Category archives: Family

Study on Day Care Hits Close to Home

by Tony Perkins

March 27, 2007

For years, stay-at-home parents have been trivialized by feminists who wrongly believe that a mother or father’s care is replaceable. However, a new study by the National Institute of Child Health and Human Development at NIH proves the feminist ideology wrong. The most expansive research of its kind, the Study of Early Child Care and Youth Development found that putting a child in day care for a year or more increases the chances that the child will become disruptive in class—a trend that persists through the sixth grade.

Perhaps most telling is the fact that these tendencies were evident despite the child’s sex, family income, and even the quality of the day care center in question. The news will be particularly disappointing to day care advocates who have insisted that any negative effects are entirely contingent, on the “quality” of the care. In the U.S., experts estimate that 2.3 million kids under the age of 5 are in day care, while 4.8 million are in the care of a relative or nanny, and 3.3 million are at home with their parents. Despite the large number of stay-at-home parents, the government is often lopsided in its support of families who choose out-of-the-home care for their kids. Research shows that most parents would prefer to tend for their kids themselves. If that’s the case, why do government policies undercut parental choice and care?

There is no substitute for the contributions that at-home parents make to the development of their children, often at financial sacrifice. In light of the obvious benefits to kids, we urge Congress to pass Sen. Sam Brownback (R-Kans.) and Rep. Lee Terry’s (R-Nebr.) Parents’ Tax Relief Act. Through the bill’s equalized tax treatment of stay-at-home parents, families would have the freedom to care for their own children.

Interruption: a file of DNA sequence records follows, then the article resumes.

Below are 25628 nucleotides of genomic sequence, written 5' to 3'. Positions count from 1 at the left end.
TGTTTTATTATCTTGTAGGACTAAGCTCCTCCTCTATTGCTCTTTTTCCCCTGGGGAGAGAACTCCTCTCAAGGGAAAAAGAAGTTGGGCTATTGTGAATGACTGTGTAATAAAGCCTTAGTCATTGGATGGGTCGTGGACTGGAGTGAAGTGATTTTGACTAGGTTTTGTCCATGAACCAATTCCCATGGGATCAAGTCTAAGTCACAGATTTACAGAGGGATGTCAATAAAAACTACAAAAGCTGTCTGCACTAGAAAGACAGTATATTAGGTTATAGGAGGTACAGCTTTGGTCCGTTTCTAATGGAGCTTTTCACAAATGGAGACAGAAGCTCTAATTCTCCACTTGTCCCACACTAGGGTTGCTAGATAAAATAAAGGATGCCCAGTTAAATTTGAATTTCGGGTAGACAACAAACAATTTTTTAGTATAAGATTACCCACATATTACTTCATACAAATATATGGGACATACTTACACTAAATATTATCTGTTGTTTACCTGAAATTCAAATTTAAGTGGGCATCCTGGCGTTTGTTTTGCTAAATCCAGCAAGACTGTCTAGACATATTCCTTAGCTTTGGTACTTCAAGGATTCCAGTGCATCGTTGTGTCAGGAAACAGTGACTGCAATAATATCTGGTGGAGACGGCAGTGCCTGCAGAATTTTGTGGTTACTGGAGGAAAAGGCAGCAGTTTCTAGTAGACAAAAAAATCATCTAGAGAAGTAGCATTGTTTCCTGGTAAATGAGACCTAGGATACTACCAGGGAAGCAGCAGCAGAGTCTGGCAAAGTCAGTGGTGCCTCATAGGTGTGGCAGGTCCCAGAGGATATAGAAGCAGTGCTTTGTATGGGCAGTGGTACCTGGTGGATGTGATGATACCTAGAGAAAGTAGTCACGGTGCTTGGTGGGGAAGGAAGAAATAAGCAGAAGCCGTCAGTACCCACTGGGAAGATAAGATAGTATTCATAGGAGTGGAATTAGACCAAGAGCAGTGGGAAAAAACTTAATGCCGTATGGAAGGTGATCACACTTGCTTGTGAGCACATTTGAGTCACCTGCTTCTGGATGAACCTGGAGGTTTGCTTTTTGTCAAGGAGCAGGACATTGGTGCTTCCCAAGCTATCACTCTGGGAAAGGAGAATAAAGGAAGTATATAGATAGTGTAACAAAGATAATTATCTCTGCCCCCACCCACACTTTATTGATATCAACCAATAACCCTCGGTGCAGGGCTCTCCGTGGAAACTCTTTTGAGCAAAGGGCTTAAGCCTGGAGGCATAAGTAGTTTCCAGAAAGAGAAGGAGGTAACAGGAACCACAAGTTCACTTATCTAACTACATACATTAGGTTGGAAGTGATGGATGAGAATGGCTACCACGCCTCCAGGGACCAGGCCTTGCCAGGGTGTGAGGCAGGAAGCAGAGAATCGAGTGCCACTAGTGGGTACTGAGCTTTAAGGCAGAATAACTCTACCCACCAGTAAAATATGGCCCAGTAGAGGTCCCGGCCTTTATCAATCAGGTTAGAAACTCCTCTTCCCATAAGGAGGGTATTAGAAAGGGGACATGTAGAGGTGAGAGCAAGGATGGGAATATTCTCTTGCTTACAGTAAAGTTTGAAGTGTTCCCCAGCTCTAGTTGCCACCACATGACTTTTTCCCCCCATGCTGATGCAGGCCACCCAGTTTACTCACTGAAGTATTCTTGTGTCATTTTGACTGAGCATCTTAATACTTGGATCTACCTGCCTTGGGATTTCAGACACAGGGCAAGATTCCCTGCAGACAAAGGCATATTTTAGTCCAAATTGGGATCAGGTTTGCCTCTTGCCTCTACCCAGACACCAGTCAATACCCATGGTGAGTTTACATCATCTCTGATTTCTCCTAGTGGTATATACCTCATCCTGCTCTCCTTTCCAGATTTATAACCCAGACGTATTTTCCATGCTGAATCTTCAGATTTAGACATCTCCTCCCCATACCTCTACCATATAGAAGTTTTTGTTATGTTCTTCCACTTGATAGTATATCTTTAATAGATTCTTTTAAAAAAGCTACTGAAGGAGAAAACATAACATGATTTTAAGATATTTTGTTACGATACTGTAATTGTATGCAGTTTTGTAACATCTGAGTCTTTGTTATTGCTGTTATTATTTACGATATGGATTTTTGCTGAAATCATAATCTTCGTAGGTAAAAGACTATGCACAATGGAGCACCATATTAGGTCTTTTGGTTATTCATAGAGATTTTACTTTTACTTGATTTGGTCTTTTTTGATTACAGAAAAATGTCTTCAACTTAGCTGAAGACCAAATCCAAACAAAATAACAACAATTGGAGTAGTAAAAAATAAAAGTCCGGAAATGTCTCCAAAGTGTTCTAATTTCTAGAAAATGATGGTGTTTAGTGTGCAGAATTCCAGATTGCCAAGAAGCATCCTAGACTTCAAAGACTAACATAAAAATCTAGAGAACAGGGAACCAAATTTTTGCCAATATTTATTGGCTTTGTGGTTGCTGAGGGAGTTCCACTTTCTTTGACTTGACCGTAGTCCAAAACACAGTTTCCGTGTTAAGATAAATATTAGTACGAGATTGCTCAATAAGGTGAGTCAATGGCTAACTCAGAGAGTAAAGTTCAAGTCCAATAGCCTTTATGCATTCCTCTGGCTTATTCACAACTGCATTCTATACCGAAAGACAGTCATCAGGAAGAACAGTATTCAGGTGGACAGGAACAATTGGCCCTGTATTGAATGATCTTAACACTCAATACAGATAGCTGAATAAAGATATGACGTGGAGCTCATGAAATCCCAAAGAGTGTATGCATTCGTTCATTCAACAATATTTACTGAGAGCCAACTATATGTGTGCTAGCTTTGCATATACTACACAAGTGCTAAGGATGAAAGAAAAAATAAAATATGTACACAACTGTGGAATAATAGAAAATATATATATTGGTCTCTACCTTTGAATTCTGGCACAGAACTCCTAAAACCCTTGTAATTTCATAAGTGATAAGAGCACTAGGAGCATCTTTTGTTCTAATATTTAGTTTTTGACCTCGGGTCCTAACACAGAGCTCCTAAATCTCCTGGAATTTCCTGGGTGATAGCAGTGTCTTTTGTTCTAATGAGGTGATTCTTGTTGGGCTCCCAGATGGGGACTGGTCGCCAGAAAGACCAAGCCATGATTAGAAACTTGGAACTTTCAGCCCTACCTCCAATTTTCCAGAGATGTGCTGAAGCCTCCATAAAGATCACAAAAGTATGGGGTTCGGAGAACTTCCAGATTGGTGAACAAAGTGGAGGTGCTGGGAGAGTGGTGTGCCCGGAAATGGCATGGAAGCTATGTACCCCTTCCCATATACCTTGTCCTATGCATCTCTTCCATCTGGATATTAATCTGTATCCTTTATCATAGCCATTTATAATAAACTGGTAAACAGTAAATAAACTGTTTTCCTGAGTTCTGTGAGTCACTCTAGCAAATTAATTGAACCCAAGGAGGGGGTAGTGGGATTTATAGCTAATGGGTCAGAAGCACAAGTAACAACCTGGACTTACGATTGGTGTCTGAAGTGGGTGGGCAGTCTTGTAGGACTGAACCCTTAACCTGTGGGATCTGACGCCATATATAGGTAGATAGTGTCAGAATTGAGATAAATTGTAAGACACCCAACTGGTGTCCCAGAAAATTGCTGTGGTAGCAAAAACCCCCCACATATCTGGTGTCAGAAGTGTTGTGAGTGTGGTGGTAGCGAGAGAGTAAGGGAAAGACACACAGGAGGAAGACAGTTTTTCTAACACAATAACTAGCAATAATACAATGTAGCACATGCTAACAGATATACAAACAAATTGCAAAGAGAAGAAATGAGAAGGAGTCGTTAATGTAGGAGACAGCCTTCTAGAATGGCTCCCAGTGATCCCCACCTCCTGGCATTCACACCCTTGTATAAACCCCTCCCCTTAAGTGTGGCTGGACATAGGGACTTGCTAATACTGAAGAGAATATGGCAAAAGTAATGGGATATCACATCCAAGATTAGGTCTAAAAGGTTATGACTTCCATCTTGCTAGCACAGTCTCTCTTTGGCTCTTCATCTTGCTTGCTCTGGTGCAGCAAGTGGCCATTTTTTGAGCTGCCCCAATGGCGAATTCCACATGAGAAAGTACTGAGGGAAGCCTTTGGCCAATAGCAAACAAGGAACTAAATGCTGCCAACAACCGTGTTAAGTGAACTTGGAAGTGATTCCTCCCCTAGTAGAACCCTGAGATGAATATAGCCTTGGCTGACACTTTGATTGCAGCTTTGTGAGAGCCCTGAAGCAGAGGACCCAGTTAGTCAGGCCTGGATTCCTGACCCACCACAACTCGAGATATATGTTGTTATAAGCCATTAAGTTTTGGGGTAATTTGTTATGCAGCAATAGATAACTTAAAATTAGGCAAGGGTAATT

A Bad Day for Kids

by Tony Perkins

March 24, 2007

Yesterday, Ohio Gov. Ted Strickland (D) announced that he wants to end state funding for abstinence education, a move that would eliminate about a half million dollars’ worth of positive programs. Strickland said, “Over the long term, there’s no data that show they prevent, in a statistical sense, sexual activity outside of marriage.” However, stacks of peer-reviewed research are showing the direct impact of abstinence education, including a peer-reviewed study on America’s largest and oldest abstinence program, Best Friends.

In Adolescent and Family Health, Dr. Robert Lerner’s analysis of urban D.C. participants found that, “Despite the fact that [these students come from schools that]… are located in Wards that have higher rates of out-of-wedlock births, girls who attended the program are substantially less likely to…have sex than a comparable sample… The relative odds of 120 to 1 of a [high school] Diamond Girl abstaining from sex is a result so strong that it is unheard of in practically any empirical research.”

Elsewhere, a U.S. District Judge has decided to strike down a 1998 law, supported by FRC, that protects children from online pornography. Judge Lowell Reed, Jr. suggests that parents invest in software filters because they are “far more effective than the [Child Online Protection Act].” Following the judge’s advice would be like dispensing with water treatment plants and asking every family just to filter their own drinking water.

Family Hangs in the Balance of New Budget

by Tony Perkins

March 22, 2007

As you fill out this year’s IRS paperwork, enjoy your family tax breaks. If the new Senate leadership has its way, they may be among your last. This week, Senate Majority Leader Harry Reid (D-Nev.) unveiled a resolution that calls for a balanced budget by 2012. While it seems like an insurmountable task, liberals have found an easy solution. They’ll simply reverse every GOP tax cut and raise an extra $900 billion in revenue.